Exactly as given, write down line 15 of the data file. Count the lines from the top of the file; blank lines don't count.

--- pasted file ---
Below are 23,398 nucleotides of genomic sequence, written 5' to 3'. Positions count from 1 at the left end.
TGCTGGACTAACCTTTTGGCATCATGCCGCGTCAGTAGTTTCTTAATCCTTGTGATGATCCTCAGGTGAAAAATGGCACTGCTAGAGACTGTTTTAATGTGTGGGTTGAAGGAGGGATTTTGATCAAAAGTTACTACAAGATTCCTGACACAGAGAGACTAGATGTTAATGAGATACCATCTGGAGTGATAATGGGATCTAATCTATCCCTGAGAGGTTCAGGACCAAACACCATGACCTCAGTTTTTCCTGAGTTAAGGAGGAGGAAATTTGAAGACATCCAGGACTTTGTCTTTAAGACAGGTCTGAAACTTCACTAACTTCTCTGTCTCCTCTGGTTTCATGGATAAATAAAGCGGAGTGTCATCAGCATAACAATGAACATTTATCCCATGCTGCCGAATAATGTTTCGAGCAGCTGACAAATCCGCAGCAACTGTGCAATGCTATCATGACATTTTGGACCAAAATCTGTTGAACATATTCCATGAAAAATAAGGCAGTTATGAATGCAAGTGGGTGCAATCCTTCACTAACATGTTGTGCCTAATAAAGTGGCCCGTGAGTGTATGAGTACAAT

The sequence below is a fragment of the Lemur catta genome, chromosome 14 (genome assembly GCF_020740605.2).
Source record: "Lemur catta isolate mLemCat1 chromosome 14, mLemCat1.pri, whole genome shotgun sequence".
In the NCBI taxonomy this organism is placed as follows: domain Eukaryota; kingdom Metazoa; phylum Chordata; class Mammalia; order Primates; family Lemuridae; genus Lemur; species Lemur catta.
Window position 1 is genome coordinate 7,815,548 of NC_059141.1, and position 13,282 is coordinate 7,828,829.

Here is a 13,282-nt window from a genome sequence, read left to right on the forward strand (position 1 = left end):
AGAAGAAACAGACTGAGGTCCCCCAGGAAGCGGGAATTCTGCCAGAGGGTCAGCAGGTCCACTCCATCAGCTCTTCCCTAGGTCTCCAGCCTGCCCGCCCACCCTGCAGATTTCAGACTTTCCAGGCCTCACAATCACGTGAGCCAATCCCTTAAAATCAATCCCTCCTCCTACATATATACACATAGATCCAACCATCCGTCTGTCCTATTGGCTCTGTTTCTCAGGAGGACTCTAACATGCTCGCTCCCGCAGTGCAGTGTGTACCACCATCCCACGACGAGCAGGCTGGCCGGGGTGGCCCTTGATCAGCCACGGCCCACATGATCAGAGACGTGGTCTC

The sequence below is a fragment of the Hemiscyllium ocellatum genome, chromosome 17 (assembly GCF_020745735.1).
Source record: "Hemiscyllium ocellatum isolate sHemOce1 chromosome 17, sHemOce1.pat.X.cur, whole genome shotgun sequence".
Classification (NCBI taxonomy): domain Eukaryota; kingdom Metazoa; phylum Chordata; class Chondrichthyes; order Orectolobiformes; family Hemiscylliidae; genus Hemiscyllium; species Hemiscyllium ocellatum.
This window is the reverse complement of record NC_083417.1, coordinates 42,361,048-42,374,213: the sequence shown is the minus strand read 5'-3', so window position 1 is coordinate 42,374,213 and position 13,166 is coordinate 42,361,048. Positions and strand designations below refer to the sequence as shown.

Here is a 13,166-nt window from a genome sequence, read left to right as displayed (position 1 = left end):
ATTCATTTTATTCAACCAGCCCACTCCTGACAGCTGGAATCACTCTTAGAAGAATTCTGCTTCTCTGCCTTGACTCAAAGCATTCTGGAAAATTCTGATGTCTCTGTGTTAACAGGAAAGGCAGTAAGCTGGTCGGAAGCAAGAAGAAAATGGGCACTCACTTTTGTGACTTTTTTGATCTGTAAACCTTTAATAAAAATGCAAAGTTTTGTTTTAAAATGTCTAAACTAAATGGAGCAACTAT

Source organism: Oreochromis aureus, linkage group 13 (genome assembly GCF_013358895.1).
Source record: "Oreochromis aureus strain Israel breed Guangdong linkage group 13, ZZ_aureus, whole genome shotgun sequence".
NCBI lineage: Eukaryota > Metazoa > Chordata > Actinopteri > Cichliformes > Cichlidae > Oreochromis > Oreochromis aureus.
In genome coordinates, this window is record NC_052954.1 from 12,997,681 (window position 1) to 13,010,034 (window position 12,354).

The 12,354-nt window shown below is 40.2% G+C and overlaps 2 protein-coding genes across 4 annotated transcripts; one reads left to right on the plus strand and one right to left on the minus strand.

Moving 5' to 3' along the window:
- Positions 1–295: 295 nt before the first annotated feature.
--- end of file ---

Source organism: Oreochromis aureus, linkage group 13 (genome assembly GCF_013358895.1).